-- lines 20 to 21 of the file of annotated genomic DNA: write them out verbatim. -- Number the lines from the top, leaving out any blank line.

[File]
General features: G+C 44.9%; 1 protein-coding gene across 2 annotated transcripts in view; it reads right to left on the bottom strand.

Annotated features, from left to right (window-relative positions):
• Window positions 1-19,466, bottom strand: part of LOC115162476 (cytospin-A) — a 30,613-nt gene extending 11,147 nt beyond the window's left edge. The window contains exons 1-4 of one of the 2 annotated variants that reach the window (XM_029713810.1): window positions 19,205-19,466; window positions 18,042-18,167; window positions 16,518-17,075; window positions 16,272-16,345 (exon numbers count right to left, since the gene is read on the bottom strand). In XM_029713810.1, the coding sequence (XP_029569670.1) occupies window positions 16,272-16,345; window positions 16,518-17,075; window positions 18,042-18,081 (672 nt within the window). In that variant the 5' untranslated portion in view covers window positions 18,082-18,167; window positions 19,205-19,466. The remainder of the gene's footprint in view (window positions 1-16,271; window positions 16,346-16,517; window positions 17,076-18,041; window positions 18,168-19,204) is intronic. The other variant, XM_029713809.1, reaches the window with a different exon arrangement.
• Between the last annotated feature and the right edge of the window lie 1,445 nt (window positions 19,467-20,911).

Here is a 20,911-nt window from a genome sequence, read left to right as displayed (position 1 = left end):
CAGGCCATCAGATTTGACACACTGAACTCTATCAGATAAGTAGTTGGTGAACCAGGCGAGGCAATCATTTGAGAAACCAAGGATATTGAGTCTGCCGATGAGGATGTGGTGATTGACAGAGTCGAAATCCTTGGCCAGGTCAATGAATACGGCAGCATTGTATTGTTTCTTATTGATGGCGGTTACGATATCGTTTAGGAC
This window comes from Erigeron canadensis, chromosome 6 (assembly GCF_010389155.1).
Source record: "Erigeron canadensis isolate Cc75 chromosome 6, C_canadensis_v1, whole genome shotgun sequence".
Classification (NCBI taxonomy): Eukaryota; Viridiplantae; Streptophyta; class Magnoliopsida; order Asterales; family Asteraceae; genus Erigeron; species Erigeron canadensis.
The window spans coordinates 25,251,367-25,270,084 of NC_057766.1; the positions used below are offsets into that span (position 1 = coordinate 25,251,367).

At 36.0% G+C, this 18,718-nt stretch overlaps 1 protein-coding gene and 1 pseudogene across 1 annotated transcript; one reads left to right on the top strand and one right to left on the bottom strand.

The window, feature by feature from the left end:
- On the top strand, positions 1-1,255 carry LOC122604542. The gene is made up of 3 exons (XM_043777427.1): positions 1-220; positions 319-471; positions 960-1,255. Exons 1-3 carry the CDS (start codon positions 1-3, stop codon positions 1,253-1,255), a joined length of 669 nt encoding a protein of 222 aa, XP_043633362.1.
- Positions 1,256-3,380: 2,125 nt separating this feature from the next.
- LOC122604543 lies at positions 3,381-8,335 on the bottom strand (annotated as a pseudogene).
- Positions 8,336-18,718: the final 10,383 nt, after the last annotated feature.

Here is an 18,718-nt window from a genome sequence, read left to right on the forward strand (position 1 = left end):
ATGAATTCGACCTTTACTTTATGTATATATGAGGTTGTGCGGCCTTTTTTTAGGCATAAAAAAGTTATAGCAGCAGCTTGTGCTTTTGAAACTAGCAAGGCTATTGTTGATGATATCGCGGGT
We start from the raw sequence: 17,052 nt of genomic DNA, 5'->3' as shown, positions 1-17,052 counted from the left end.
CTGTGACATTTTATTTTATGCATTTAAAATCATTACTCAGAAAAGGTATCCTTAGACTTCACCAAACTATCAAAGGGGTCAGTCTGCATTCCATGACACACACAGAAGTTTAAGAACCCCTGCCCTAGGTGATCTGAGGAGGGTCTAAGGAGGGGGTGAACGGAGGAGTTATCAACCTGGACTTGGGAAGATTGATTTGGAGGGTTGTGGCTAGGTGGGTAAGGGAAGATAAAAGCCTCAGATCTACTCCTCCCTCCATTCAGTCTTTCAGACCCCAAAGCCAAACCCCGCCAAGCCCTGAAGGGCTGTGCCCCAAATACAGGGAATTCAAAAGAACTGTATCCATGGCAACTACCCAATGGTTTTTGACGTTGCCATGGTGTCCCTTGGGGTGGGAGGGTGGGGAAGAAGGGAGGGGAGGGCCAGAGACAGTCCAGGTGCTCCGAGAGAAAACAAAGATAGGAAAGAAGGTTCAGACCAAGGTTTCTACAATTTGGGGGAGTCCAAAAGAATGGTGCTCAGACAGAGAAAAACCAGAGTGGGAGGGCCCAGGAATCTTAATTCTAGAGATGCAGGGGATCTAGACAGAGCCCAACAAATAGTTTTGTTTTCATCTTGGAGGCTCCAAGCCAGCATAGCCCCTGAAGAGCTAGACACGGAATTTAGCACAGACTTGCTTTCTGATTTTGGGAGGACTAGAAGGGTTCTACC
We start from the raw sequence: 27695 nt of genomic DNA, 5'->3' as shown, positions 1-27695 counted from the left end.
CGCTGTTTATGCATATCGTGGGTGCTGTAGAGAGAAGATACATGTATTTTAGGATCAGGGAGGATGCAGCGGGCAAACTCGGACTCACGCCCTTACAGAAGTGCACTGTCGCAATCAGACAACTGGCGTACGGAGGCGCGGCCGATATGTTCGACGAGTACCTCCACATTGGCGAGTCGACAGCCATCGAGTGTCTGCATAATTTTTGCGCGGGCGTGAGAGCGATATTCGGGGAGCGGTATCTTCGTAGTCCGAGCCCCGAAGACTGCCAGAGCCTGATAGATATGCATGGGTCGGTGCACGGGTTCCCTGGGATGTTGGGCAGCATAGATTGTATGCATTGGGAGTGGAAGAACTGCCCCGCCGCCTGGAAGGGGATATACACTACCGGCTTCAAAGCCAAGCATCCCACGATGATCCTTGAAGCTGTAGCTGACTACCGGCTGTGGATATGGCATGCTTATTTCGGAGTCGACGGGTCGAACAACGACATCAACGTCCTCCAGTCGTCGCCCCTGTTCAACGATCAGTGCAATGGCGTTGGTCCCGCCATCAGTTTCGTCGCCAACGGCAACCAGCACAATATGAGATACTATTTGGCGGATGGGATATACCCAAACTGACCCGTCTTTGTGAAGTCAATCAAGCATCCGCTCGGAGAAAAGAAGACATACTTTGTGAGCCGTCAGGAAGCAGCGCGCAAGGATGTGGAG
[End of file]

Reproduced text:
CTGTGACATTTTATTTTATGCATTTAAAATCATTACTCAGAAAAGGTATCCTTAGACTTCACCAAACTATCAAAGGGGTCAGTCTGCATTCCATGACACACACAGAAGTTTAAGAACCCCTGCCCTAGGTGATCTGAGGAGGGTCTAAGGAGGGGGTGAACGGAGGAGTTATCAACCTGGACTTGGGAAGATTGATTTGGAGGGTTGTGGCTAGGTGGGTAAGGGAAGATAAAAGCCTCAGATCTACTCCTCCCTCCATTCAGTCTTTCAGACCCCAAAGCCAAACCCCGCCAAGCCCTGAAGGGCTGTGCCCCAAATACAGGGAATTCAAAAGAACTGTATCCATGGCAACTACCCAATGGTTTTTGACGTTGCCATGGTGTCCCTTGGGGTGGGAGGGTGGGGAAGAAGGGAGGGGAGGGCCAGAGACAGTCCAGGTGCTCCGAGAGAAAACAAAGATAGGAAAGAAGGTTCAGACCAAGGTTTCTACAATTTGGGGGAGTCCAAAAGAATGGTGCTCAGACAGAGAAAAACCAGAGTGGGAGGGCCCAGGAATCTTAATTCTAGAGATGCAGGGGATCTAGACAGAGCCCAACAAATAGTTTTGTTTTCATCTTGGAGGCTCCAAGCCAGCATAGCCCCTGAAGAGCTAGACACGGAATTTAGCACAGACTTGCTTTCTGATTTTGGGAGGACTAGAAGGGTTCTACC
We start from the raw sequence: 27695 nt of genomic DNA, 5'->3' as shown, positions 1-27695 counted from the left end.